I forget what we talked about, but I do remember many different, entertaining voices. I didn’t volunteer to read. I had boy writing at desk - Google Searchstarted a story that took place in Spain during the Inquisition—we must have been reading Edgar Allen Poe. I worked on it again after I got home and had to be called three times for dinner. I stayed up till midnight finishing it in secret.

We loved Mr. Z. We said we loved him because he was funny and crazy, but we also knew that he was deadly serious about us as individuals and about our learning. Clearly, he would stop at nothing to make us learn. I believe that somewhere in the recesses of our brains, we knew that the reason we loved him was that we knew he knew what eighth graders can’t admit: that for all we know, we don’t know nothin’. The dirty secret of our ignorance was safe with him.

In order to get us to use our imagination and create something new, something that never existed before, Mr. Z had to help us get round the heat shield and engage our genius.

The main job of an educator is to get us to be new, to update our mindsets regularly. This job, however, has another built-in paradox. Mr. Z couldn’t change our brains if we sensed he was trying to change them. Mr. Z was brilliant at sneaking things by us.

 

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{ 6 comments… read them below or add one }

Gary Gruber May 30, 2013 at 7:35 am

Ah, a paradox, one of my favorite words and rich with meaning. Most people understand paradox to mean an apparent contradiction, but when translated literally, and carefully, from the original Greek, it means contrary to public opinion. And I like that, and Mr. Z, a whole lot! So much of what should be happening with kids runs counter to a lot of the prevailing public sentiment, and maybe it’s always been that way. At least it has for me.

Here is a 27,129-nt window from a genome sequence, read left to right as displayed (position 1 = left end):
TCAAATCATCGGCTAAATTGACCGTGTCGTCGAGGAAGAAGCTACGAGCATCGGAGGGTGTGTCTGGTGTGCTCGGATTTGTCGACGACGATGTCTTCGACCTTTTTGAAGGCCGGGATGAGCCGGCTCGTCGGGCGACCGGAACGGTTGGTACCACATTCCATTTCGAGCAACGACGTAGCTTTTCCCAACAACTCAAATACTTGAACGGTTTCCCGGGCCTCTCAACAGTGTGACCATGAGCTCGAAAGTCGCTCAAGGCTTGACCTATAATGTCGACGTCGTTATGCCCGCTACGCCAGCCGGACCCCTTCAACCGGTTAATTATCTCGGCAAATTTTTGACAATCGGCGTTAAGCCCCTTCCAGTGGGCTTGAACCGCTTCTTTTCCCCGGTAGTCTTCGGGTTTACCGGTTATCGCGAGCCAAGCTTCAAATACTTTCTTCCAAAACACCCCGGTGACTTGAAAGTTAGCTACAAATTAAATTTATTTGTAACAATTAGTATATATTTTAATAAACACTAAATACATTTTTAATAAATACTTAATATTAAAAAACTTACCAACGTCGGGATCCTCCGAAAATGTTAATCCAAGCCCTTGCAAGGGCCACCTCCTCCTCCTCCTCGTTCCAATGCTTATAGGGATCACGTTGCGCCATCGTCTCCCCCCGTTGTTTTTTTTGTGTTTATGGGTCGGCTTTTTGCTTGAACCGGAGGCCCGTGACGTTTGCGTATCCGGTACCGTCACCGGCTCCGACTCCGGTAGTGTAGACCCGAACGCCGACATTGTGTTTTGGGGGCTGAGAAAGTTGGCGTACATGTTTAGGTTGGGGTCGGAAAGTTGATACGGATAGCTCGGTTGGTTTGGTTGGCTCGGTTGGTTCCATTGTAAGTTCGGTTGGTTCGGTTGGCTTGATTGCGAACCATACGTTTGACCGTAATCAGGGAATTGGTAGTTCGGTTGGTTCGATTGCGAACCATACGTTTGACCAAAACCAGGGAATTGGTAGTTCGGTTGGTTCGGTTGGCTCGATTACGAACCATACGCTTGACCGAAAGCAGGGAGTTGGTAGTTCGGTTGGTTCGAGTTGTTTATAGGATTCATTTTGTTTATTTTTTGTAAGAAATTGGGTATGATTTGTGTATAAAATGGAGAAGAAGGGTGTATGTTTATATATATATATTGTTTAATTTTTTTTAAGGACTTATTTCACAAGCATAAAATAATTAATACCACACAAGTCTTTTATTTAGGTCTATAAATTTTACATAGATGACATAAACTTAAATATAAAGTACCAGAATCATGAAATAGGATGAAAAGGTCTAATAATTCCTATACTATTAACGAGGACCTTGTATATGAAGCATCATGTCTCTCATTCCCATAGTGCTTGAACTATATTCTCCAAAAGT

Rick May 30, 2013 at 10:28 am

Thanks, Gary. I know you know.

Joan Hill May 30, 2013 at 7:34 pm

…a paradox indeed. Mr. Z is the type of teacher that we all love. He is a magician of sorts. Deeply committed to his students, has
high standards, finds new and playful ways to make learning fun and creates memories that last a lifetime. We need more Mr. Z’s in our schools!

Rick May 30, 2013 at 7:54 pm

Right, Joan. And as you know, the way to get them is to create school cultures that hold educators accountable for the socratic oath (http://www.rickackerly.com/our-socratic-oath/) … and nothing else. It’s that other stuff that takes over and makes our genius run for cover.

suman May 31, 2013 at 12:07 pm

This is what education is all about. It is essential for the educator to think out of the box and mainly love the students…..the rest just follows! It is their heart one needs to reach out to and the magic begins…the discovery and exchange of ideas enhances knowledge abd skill.

Marty Dutcher May 31, 2013 at 1:51 pm

Yes, more Mr. Zs, please. Yes,new ways for teachers to be playful, creative, and interactive. What makes a Mr Z be that way? He makes more of a difference and has more fun, I’ll bet, by far, than most teachers. I wish I’d had a few like that. Thanks, Rick.